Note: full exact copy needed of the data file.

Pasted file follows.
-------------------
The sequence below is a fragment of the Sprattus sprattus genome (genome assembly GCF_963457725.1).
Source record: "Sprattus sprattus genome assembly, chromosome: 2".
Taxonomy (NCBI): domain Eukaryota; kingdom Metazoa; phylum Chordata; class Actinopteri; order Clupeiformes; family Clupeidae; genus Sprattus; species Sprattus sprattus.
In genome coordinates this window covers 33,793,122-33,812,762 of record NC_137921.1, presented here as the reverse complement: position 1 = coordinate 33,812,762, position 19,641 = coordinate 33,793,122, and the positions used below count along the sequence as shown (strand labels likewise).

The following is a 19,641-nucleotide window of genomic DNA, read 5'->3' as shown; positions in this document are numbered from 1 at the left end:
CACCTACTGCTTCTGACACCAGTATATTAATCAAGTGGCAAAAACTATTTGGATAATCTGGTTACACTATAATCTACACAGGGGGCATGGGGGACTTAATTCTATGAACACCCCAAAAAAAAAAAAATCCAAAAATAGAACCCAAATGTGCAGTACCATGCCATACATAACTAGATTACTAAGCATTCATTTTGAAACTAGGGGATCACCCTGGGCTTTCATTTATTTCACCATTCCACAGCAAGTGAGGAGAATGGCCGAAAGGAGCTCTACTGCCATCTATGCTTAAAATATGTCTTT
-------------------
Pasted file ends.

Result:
The sequence below is a fragment of the Sprattus sprattus genome (genome assembly GCF_963457725.1).
Source record: "Sprattus sprattus genome assembly, chromosome: 2".
Taxonomy (NCBI): domain Eukaryota; kingdom Metazoa; phylum Chordata; class Actinopteri; order Clupeiformes; family Clupeidae; genus Sprattus; species Sprattus sprattus.
In genome coordinates this window covers 33,793,122-33,812,762 of record NC_137921.1, presented here as the reverse complement: position 1 = coordinate 33,812,762, position 19,641 = coordinate 33,793,122, and the positions used below count along the sequence as shown (strand labels likewise).

The following is a 19,641-nucleotide window of genomic DNA, read 5'->3' as shown; positions in this document are numbered from 1 at the left end:
CACCTACTGCTTCTGACACCAGTATATTAATCAAGTGGCAAAAACTATTTGGATAATCTGGTTACACTATAATCTACACAGGGGGCATGGGGGACTTAATTCTATGAACACCCCAAAAAAAAAAAAATCCAAAAATAGAACCCAAATGTGCAGTACCATGCCATACATAACTAGATTACTAAGCATTCATTTTGAAACTAGGGGATCACCCTGGGCTTTCATTTATTTCACCATTCCACAGCAAGTGAGGAGAATGGCCGAAAGGAGCTCTACTGCCATCTATGCTTAAAATATGTCTTT